The right to self-defense does not require mens rea or ‘intention or knowledge of wrongdoing’ so every person has the right to private defence no matter who the aggressor is and this is provided under Section 98 of the IPC which states that “any act, which would otherwise be a certain offence, is not that offence, by reason of the youth, the want of maturity of understanding, the unsoundness of mind or the intoxication of the person doing that act, or by reason of any misconception on the part of that person, every person has the same right of private defence against that act which he would have if the act were that offence.”[v]

Under Sections 100 and 103 of the IPC, the voluntary causing of death is protected if there is an immediate threat of death, intention of committing rape or kidnapping or gratifying lust or wrongfully confining a person, or if there is robbery, housebreaking, mischief by fire or theft/mischief/trespass to property where death can be apprehended as a consequence. In the case of Jassa Singh v State of Haryana[vi], the Supreme Court held that the right to voluntarily cause death extends only to trespass of houses and not open land with no inhabitants. Sections 101 and 104 state that voluntarily causing death will not be protected unless all provisions of Sections 100 and 103 are present.

Section 106 is extremely important in respect to the extension of the right to self-defense. In all the Sections mentioned above, the right to self-defense extends only to the aggressor and not anyone else but according to Section 106 of the IPC, “if in the exercise of the right of private defence against an assault which reasonably causes the apprehension of death, the defender be so situated that he cannot effectually exercise that right without risk of harm to an innocent person, his right of private defence extends to the running of that risk.”[vii] For example, if A is being attacked by a mob and the only way to save himself is to fire at the mob but in doing so he runs the risk of injuring innocent children, A can fire at the mob and will not be convicted if he injured any children in the process. This Section removes any hesitation in a person’s mind and allows him to act solely for the protection of his life and property, without considering the possible harm to an innocent person, in case there is any imminent threat.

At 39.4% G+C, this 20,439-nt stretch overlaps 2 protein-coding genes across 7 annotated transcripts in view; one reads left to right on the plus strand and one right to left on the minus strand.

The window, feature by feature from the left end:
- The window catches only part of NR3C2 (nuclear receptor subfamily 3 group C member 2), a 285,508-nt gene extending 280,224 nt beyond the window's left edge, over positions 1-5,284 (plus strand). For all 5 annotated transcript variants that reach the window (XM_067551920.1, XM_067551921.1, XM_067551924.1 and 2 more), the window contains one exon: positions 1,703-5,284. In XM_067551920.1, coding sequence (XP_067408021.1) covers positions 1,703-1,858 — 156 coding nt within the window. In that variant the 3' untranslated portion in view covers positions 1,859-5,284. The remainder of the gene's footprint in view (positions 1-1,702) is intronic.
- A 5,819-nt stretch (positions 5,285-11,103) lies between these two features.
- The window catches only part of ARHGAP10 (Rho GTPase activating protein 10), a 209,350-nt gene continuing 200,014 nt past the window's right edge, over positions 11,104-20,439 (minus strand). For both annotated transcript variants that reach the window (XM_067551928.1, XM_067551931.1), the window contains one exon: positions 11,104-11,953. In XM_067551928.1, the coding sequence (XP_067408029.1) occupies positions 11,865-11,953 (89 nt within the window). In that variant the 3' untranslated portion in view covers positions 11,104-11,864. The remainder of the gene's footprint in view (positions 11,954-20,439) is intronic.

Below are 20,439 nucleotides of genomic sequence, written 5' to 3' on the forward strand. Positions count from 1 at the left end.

After understanding the right to self-defense and the situations in which it is applicable, it is important to identify when the right to self-defense commences and till when it continues. With respect to self-defense against life, according to Section 102 of the IPC, the right commences when the reasonable apprehension of danger to the body of a person arises and it continues until such apprehension has ended. Section 105 reiterates the same principle provided in Section 102 but it applies to the right to defend one’s property or the property of another.


When man existed in the State of Nature, the rule was ‘survival of the fittest’ and there was an absolute right to self-defense. However, with the advent of modern democracies, this right is still recognized but it is subject to some restrictions. The right to private defense is essential but since the ambit is so wide it is hard to decide whether the act was actually done in good faith and in the exercise of self-defense rather than malice or with the intention to cause harm.

Edited by Pragash Boopal

Approved & Published – Sakshi Raje


[i] Vishal Saurav, Law for Self-Defense in India, xboom, (September 1, 2019, 8:02 PM), https://www.xboom.in/law-for-self-defense-in-india/.

[ii] The Indian Penal Code, 1860, No. 45, Acts of Parliament, 1992.

[iii] The Indian Penal Code, 1860, No. 45, Acts of Parliament, 1992.

[iv] Thangavel v State, 1981, Cri. L.J. 210.

[v] The Indian Penal Code, 1860, No. 45, Acts of Parliament, 1992.

[vi] Jassa Singh v State of Haryana, Crim Appeal No. 1404-05 of 1999.

[vii] The Indian Penal Code, 1860, No. 45, Acts of Parliament, 1992.